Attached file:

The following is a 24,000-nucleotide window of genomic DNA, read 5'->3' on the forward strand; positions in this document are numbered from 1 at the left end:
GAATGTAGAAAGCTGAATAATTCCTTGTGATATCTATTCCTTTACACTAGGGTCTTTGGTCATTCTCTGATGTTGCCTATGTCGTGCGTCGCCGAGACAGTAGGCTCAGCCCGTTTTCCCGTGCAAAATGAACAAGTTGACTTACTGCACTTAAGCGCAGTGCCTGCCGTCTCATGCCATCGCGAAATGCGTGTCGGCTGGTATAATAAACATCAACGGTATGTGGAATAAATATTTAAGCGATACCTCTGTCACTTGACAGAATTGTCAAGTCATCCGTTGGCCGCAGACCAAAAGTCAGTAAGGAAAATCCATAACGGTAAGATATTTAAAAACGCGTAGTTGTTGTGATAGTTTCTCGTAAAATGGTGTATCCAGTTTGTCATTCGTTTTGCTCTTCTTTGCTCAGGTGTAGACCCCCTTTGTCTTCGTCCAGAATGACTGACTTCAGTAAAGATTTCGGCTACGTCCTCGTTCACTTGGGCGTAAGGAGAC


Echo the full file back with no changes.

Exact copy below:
The following is a 24,000-nucleotide window of genomic DNA, read 5'->3' on the forward strand; positions in this document are numbered from 1 at the left end:
GAATGTAGAAAGCTGAATAATTCCTTGTGATATCTATTCCTTTACACTAGGGTCTTTGGTCATTCTCTGATGTTGCCTATGTCGTGCGTCGCCGAGACAGTAGGCTCAGCCCGTTTTCCCGTGCAAAATGAACAAGTTGACTTACTGCACTTAAGCGCAGTGCCTGCCGTCTCATGCCATCGCGAAATGCGTGTCGGCTGGTATAATAAACATCAACGGTATGTGGAATAAATATTTAAGCGATACCTCTGTCACTTGACAGAATTGTCAAGTCATCCGTTGGCCGCAGACCAAAAGTCAGTAAGGAAAATCCATAACGGTAAGATATTTAAAAACGCGTAGTTGTTGTGATAGTTTCTCGTAAAATGGTGTATCCAGTTTGTCATTCGTTTTGCTCTTCTTTGCTCAGGTGTAGACCCCCTTTGTCTTCGTCCAGAATGACTGACTTCAGTAAAGATTTCGGCTACGTCCTCGTTCACTTGGGCGTAAGGAGAC